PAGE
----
Diagnostic Algorithms for Cardiovascular Death in Administrative Claims Databases: A Systematic Review.

View Abstract

INTRODUCTION

Valid algorithms for identification of cardiovascular (CV) deaths allow researchers to reliably assess the CV safety of medications, which is of importance to regulatory science, patient safety, and public health.

OBJECTIVE

The aim was to conduct a systematic review of algorithms to identify CV death in administrative health plan claims databases.

METHODS

We searched MEDLINE, EMBASE, and Cochrane Library for English-language studies published between January 1, 2012 and October 17, 2017. We examined references in systematic reviews to identify earlier studies. Selection included any observational study using electronic health care data to evaluate the sensitivity, specificity, positive predictive value (PPV), or negative predictive value (NPV) of algorithms for CV death (sudden cardiac death [SCD], myocardial infarction [MI]-related death, or stroke-related death) among adults aged ≥ 18 years in the United States. Data were extracted by two independent reviewers, with disagreements resolved through further discussion and consensus. The Quality Assessment of Diagnostic Accuracy Studies-2 instrument was used to assess the risk of bias.

RESULTS

Five studies (n = 4 on SCD, n = 1 on MI- and stroke-related death) were included after a review of 2053 citations. All studies reported algorithm PPVs, with incomplete reporting on other accuracy parameters. One study was at low risk of bias, three studies were at moderate risk of bias, and one study was at unclear risk of bias. Two studies identified community-occurring SCD: one identified events using International Classification of Disease, Ninth Revision (ICD-9) codes on death certificates and other criteria from medical claims (PPV = 86.8%) and the other identified events resulting in hospital presentation using first-listed ICD-9 codes on emergency department or inpatient medical claims (PPV = 92.3%). Two studies used death certificates alone to identify SCD (PPV = 27% and 32%, respectively). One study used medical claims to identify CV death (PPV = 36.4%), coronary heart disease mortality (PPV = 28.3%), and stroke mortality (PPV = 34.5%).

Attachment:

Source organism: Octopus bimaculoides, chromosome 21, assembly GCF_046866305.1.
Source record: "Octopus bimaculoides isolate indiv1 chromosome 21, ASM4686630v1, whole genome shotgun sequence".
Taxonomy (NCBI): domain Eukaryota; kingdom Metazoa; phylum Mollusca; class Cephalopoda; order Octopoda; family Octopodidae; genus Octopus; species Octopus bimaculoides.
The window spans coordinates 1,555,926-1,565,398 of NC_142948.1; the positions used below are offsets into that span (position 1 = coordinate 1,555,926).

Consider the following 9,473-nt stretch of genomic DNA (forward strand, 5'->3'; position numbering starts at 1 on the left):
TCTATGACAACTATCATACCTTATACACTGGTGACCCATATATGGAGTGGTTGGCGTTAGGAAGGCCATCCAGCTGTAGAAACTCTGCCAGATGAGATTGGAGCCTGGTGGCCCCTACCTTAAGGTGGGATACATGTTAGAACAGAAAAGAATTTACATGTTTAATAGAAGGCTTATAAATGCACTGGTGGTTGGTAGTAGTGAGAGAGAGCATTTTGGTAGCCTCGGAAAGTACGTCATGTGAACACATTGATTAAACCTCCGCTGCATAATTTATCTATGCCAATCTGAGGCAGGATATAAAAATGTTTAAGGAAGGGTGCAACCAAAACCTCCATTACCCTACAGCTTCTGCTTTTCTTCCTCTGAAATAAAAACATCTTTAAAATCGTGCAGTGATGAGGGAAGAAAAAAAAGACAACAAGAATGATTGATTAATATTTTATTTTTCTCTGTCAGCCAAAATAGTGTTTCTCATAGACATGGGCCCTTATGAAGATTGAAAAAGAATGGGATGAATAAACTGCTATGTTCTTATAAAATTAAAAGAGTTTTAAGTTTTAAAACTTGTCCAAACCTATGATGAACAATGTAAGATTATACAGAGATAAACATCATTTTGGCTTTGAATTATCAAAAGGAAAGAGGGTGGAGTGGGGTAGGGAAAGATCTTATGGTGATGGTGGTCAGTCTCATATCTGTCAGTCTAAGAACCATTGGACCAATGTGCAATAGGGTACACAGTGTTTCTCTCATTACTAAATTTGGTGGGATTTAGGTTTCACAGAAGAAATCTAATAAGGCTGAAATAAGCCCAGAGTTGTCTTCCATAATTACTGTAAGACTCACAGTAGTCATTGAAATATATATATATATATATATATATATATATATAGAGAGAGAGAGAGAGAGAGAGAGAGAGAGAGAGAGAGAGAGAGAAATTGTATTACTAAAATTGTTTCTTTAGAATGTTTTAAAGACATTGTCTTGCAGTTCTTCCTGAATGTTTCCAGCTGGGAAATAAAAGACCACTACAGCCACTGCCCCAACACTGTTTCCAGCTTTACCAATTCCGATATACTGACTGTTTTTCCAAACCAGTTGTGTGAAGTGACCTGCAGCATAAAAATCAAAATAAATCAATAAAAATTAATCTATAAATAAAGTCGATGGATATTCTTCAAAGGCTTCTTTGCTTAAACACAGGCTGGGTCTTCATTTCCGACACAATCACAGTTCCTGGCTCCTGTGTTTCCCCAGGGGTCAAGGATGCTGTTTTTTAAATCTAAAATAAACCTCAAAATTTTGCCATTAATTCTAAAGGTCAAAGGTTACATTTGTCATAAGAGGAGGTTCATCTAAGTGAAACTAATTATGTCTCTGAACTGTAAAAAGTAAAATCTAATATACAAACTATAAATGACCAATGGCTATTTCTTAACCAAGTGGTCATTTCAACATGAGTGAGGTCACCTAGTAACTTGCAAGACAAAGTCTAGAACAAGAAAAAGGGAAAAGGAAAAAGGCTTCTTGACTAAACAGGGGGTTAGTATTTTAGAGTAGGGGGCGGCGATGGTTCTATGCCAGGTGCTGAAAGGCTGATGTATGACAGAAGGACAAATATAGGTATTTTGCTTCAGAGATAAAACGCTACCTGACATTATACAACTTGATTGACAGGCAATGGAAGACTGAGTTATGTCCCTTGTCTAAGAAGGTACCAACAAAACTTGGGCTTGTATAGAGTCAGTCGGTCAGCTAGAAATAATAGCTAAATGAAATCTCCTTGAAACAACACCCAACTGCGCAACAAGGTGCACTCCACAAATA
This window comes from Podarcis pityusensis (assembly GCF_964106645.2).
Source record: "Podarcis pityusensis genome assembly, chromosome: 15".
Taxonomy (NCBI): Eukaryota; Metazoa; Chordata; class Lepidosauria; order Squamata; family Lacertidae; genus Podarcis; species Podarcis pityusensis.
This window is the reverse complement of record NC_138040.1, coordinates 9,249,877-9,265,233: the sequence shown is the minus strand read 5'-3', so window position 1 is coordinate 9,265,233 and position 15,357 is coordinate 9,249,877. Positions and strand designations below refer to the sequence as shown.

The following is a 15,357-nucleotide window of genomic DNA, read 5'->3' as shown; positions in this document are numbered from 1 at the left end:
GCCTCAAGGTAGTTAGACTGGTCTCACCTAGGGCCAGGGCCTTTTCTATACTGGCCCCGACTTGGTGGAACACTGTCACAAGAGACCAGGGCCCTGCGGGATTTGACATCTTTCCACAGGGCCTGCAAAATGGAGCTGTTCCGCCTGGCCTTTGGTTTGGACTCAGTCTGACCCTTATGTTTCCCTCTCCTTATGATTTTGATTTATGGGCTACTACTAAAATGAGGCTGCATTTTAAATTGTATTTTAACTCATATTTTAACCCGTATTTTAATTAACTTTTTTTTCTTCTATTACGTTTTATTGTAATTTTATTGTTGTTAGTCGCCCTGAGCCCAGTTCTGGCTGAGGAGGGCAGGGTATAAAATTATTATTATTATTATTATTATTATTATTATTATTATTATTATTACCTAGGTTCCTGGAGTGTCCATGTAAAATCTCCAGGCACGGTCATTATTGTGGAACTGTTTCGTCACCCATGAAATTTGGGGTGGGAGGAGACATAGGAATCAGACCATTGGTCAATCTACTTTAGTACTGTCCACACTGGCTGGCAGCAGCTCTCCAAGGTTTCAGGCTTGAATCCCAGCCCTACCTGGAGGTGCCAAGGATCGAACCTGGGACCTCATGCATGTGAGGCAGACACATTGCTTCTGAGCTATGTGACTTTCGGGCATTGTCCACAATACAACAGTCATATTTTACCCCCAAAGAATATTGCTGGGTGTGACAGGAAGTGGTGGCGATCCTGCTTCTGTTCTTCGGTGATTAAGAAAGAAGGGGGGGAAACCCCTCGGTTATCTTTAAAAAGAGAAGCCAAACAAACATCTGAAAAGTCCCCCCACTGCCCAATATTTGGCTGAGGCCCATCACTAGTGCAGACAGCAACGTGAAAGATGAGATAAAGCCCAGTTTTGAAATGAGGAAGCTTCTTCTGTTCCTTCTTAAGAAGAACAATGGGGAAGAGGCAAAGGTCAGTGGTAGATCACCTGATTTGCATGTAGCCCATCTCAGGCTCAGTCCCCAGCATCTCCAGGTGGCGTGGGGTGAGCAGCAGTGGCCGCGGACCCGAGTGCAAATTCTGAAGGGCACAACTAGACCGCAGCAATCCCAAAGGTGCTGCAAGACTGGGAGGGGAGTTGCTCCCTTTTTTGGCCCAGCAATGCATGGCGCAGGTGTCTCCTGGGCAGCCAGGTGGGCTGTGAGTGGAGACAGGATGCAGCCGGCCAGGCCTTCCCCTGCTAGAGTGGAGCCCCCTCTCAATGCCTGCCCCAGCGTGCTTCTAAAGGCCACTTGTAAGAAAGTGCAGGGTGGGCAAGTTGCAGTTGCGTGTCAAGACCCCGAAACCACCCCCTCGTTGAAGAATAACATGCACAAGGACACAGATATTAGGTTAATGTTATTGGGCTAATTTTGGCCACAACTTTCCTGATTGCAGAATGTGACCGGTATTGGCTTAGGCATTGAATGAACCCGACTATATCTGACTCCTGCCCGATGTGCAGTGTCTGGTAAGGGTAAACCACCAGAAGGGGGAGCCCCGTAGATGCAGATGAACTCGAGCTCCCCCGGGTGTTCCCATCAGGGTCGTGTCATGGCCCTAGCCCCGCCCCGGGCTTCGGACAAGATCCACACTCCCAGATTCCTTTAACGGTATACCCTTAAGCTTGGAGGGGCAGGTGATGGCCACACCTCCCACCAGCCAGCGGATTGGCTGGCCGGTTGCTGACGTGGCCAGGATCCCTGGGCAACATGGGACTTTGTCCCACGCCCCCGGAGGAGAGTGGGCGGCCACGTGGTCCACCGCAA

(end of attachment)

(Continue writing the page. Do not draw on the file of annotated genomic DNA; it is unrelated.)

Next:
CONCLUSION

Two existing algorithms based on medical claims diagnoses with or without death certificates can accurately identify SCD to support pharmacoepidemiologic studies. Developing valid algorithms identifying MI- and stroke-related death should be a research priority. PROSPERO 2017 CRD42017078745.

Investigators
Abbreviation
Drug Saf
Publication Date
2018-11-23
Pubmed ID
30471046
Medium
Print-Electronic
Full Title
Diagnostic Algorithms for Cardiovascular Death in Administrative Claims Databases: A Systematic Review.
Authors
Singh S, Fouayzi H, Anzuoni K, Goldman L, Min JY, Griffin M, Grijalva CG, Morrow JA, Whitmore CC, Leonard CE, Selvan M, Nair V, Zhou Y, Toh S, Petrone A, Williams J, Fazio-Eynullayeva E, Swain R, Tyler Coyle D, Andrade S